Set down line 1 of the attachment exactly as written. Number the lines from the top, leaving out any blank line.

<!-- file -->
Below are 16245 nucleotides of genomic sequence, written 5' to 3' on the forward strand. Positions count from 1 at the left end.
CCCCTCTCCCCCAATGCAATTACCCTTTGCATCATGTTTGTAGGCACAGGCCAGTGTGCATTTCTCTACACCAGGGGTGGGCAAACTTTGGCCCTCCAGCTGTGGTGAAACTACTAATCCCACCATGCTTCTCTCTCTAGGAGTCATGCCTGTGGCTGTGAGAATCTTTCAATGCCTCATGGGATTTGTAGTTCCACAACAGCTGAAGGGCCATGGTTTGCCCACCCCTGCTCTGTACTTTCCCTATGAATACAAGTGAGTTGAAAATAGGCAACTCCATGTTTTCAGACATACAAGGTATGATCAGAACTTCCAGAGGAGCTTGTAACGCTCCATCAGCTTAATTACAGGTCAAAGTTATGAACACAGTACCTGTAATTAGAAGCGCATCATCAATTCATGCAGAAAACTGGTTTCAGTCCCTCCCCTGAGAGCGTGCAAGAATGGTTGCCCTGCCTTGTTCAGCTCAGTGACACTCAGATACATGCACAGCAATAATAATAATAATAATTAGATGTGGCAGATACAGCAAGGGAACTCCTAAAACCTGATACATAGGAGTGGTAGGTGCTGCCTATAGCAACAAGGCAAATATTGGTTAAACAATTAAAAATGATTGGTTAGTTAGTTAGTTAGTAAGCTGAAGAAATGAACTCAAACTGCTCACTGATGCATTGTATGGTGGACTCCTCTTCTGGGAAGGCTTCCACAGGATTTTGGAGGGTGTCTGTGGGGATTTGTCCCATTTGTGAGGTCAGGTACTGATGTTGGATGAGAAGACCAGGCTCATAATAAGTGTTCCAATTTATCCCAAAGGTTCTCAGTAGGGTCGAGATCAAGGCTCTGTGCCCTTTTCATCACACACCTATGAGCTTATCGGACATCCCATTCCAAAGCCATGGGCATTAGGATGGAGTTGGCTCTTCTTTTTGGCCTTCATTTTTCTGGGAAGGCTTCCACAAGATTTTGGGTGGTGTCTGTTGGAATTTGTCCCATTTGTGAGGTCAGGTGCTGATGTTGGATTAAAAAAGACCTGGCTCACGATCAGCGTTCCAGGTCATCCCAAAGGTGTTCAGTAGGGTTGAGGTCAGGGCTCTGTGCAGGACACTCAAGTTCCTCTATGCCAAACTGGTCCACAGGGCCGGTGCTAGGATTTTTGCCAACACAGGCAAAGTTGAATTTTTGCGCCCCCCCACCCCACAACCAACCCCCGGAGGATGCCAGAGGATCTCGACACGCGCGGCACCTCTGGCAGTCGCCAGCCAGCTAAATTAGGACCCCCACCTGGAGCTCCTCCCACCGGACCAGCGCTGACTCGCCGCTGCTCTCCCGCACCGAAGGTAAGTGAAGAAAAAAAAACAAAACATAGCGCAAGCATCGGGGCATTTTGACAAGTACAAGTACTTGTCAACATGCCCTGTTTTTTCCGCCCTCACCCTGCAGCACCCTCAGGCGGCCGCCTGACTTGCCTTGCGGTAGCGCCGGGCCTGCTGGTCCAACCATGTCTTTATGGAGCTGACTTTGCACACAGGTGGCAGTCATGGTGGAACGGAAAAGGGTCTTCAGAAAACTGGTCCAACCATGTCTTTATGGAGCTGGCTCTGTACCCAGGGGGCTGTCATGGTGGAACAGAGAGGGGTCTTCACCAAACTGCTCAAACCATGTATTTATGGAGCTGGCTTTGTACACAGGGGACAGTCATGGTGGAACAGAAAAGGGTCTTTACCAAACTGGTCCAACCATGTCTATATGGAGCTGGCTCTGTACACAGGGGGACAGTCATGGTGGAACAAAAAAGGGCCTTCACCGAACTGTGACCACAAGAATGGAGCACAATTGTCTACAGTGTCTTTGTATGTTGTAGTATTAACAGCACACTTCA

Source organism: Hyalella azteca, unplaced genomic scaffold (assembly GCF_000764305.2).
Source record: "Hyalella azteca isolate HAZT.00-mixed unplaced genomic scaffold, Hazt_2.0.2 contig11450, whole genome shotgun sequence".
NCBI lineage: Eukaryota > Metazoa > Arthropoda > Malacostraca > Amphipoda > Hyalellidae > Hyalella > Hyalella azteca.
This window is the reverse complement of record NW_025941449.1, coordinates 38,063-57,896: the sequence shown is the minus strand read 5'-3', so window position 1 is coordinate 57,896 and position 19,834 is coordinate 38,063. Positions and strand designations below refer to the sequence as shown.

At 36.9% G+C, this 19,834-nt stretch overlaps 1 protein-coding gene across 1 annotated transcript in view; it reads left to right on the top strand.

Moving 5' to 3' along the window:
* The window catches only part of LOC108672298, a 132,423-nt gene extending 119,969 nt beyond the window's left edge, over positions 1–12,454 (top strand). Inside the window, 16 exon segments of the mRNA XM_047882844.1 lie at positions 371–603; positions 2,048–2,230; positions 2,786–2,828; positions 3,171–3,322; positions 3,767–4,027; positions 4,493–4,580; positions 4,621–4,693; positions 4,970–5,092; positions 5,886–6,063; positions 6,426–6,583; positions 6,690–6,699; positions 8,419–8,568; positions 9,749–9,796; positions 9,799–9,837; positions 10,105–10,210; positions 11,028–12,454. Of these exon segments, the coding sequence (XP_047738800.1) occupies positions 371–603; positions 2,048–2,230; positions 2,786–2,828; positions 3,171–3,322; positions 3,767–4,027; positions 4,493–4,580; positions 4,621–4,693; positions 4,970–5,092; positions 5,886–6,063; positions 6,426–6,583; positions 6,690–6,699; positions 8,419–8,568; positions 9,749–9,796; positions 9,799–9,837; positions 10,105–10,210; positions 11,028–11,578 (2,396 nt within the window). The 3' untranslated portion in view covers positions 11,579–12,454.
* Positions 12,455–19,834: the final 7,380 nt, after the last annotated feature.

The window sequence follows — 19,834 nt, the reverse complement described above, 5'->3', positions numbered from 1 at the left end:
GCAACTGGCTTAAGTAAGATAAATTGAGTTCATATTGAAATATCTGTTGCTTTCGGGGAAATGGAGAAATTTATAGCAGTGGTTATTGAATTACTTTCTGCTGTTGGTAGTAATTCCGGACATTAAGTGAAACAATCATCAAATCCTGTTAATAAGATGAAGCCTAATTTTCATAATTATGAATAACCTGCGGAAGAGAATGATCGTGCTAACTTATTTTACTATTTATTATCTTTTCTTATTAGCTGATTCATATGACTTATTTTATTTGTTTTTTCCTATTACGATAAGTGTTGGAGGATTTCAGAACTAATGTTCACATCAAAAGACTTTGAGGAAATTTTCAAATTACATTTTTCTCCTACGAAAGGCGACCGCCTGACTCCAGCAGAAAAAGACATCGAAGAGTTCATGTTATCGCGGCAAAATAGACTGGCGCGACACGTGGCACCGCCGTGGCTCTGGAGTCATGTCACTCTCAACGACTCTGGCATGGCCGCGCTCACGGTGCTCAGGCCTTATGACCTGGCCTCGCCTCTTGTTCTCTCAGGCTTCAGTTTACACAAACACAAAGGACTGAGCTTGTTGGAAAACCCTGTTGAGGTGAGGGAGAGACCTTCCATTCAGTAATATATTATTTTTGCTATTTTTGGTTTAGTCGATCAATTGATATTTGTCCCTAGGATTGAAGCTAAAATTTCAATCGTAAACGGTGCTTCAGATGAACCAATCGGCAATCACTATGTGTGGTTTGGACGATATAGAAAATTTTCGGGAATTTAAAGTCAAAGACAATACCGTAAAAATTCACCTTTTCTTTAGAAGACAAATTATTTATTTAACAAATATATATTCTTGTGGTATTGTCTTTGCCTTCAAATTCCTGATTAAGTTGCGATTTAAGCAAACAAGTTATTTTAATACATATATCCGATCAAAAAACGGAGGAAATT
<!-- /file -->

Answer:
Below are 16245 nucleotides of genomic sequence, written 5' to 3' on the forward strand. Positions count from 1 at the left end.